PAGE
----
A wheelbarrow. We may get hit with a heavy snowstorm this weekend. I wish I had a wheelbarrow so when I shovel out the parking spaces in my neighborhood, I don’t just pile the snow into the next parking space, or create a pillar of snow between parking spaces, or have to walk the snow a few feet over to get it out of the way.

    • re: screwdrivers
      I would recommend one of the drivers where the driver heads are interchangeable. Even better, when those spare driver heads are stored in the handle. I use mine all the time.

    • Hey Mr Poet,
      I love the wheel barrel idea. I know how convenient it is to have one and inconvenient when i don’t. Thanks!

  2. My favorite tool is the saws all. It really does saw all. I use mine in the garden to cut roots or branches and in a variety of construction projects.

    An unexpected gift that we use all the time is a flashlight that uses the same rechargeable battery as your electric drill. We have a dewalt. Anyway, it always seems like my flashlight is always out of batteries when I need it. It’s only worth it if you already have a battery handy as the batteries are expensive, but I love it.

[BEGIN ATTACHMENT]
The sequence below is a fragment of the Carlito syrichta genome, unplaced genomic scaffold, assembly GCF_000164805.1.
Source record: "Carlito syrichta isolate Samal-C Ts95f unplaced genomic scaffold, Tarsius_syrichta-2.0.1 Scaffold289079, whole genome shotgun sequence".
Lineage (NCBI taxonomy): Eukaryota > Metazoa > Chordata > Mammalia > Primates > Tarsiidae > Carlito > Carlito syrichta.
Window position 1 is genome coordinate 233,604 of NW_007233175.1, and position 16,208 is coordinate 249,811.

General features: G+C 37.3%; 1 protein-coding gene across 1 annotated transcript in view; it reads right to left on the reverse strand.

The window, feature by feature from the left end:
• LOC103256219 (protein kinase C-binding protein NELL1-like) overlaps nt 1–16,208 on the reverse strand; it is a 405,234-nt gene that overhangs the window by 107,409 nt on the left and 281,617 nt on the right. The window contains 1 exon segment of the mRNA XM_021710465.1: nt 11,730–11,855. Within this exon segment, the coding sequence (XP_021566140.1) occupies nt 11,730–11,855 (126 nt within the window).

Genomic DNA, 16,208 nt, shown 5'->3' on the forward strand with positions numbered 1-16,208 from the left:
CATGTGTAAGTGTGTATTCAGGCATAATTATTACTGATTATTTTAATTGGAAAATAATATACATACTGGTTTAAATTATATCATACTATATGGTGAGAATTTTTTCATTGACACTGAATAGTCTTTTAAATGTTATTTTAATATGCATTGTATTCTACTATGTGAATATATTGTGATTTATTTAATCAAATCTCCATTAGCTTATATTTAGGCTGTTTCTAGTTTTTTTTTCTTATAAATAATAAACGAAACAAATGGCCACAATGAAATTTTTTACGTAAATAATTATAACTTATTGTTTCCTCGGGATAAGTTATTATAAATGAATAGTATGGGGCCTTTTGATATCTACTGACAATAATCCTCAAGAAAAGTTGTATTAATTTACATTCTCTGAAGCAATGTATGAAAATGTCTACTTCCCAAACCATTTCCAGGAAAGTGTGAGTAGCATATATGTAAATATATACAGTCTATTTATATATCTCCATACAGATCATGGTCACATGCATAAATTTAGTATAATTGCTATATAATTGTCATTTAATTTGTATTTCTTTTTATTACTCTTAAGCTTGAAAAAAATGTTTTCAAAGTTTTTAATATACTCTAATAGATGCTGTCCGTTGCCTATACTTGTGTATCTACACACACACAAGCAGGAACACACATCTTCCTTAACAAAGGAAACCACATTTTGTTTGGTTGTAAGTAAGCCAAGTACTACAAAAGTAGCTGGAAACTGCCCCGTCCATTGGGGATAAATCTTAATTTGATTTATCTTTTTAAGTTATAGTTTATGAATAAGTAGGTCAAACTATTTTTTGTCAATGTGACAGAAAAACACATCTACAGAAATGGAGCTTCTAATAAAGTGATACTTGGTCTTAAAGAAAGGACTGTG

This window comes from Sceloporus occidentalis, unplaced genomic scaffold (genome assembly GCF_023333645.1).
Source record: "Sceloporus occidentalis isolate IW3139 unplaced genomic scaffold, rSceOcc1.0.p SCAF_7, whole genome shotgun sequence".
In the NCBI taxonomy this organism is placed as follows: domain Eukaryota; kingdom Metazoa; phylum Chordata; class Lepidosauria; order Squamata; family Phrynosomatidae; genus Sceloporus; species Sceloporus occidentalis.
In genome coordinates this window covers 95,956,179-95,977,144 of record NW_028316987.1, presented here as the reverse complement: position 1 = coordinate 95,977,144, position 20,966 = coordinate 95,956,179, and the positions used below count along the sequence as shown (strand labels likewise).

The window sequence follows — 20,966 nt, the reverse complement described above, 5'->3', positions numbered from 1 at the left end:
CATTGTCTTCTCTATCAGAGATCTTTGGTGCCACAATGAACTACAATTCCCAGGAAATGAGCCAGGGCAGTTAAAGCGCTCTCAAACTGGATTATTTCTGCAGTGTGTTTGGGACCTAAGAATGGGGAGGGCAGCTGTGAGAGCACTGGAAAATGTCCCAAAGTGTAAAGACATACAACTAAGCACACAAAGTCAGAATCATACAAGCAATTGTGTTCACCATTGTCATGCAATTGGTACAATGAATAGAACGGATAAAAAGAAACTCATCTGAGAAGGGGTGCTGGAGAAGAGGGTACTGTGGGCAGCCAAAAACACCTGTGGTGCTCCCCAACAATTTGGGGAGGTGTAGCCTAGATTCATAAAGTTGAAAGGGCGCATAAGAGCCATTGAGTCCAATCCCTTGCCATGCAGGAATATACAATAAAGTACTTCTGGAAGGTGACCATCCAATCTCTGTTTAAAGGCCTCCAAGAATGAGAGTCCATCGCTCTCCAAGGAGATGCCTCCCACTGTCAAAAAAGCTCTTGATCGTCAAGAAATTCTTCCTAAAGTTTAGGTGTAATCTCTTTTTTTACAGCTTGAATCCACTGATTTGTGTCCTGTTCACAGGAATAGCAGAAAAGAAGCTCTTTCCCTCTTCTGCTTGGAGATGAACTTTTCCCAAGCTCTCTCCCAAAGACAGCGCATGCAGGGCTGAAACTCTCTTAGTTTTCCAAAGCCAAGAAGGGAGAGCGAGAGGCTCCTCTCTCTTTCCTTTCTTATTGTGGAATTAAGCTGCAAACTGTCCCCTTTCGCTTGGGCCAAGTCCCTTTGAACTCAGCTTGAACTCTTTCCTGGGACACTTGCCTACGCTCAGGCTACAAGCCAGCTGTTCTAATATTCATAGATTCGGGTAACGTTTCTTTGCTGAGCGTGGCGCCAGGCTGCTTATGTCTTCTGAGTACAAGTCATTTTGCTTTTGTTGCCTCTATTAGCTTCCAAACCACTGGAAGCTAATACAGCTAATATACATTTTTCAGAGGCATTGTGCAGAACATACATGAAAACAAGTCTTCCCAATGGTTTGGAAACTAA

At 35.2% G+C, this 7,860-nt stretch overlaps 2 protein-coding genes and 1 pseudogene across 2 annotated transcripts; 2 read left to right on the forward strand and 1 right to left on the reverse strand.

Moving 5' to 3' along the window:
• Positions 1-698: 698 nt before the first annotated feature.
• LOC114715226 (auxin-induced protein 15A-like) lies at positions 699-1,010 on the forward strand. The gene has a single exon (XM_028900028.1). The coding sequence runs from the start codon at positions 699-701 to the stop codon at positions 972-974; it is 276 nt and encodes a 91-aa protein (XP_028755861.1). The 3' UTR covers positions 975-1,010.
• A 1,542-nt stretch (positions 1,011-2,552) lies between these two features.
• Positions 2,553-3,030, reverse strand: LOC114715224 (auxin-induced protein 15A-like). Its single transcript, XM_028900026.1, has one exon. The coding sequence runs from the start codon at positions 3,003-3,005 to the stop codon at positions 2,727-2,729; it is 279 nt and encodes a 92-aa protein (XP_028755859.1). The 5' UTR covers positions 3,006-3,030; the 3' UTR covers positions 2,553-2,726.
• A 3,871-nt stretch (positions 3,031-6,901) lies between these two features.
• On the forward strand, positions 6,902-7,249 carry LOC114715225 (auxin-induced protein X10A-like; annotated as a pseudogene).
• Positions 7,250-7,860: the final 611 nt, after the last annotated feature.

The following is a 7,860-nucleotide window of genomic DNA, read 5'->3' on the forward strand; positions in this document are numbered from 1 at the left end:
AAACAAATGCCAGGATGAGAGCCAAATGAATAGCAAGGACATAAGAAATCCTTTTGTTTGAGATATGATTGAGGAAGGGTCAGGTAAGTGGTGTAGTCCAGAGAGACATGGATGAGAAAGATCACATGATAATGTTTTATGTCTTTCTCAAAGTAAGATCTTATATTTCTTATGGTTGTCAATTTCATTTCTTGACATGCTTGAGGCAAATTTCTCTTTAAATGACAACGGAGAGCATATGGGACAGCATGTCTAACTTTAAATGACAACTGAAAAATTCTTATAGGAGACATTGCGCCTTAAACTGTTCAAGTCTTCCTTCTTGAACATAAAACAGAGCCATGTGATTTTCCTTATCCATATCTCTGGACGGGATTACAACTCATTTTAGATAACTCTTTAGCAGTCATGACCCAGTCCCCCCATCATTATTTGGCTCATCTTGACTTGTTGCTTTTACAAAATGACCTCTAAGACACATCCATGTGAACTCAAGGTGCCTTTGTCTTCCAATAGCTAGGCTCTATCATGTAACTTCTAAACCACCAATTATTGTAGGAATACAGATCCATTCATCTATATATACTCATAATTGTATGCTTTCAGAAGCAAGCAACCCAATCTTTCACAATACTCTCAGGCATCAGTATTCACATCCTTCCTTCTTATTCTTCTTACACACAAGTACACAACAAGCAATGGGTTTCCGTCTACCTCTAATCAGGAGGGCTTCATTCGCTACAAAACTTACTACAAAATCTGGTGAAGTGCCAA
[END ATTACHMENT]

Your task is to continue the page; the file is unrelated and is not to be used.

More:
3. My husband has his tool kit, my 20 year old son has his tool kit. I got tired of not being able to find a screwdriver when I needed it, so hubby bought me a small tool kit I can hide from 20 year old son who still borrows and doesn’t return!
    The dremel is also good for the crafters that you know! My daughter asked for one a got it. She is always upcycling old stuff and making really neat things!

    • That’s great your whole family is involved….you must all be very creative and crafty! Good luck keeping your tool box in a safe place….

  4. One of my best friends around the house is my cordless Drill/Driver. With the ability to interchange a screwdriver head, drill bit, or a number of other attachments and being portable it is simply the best!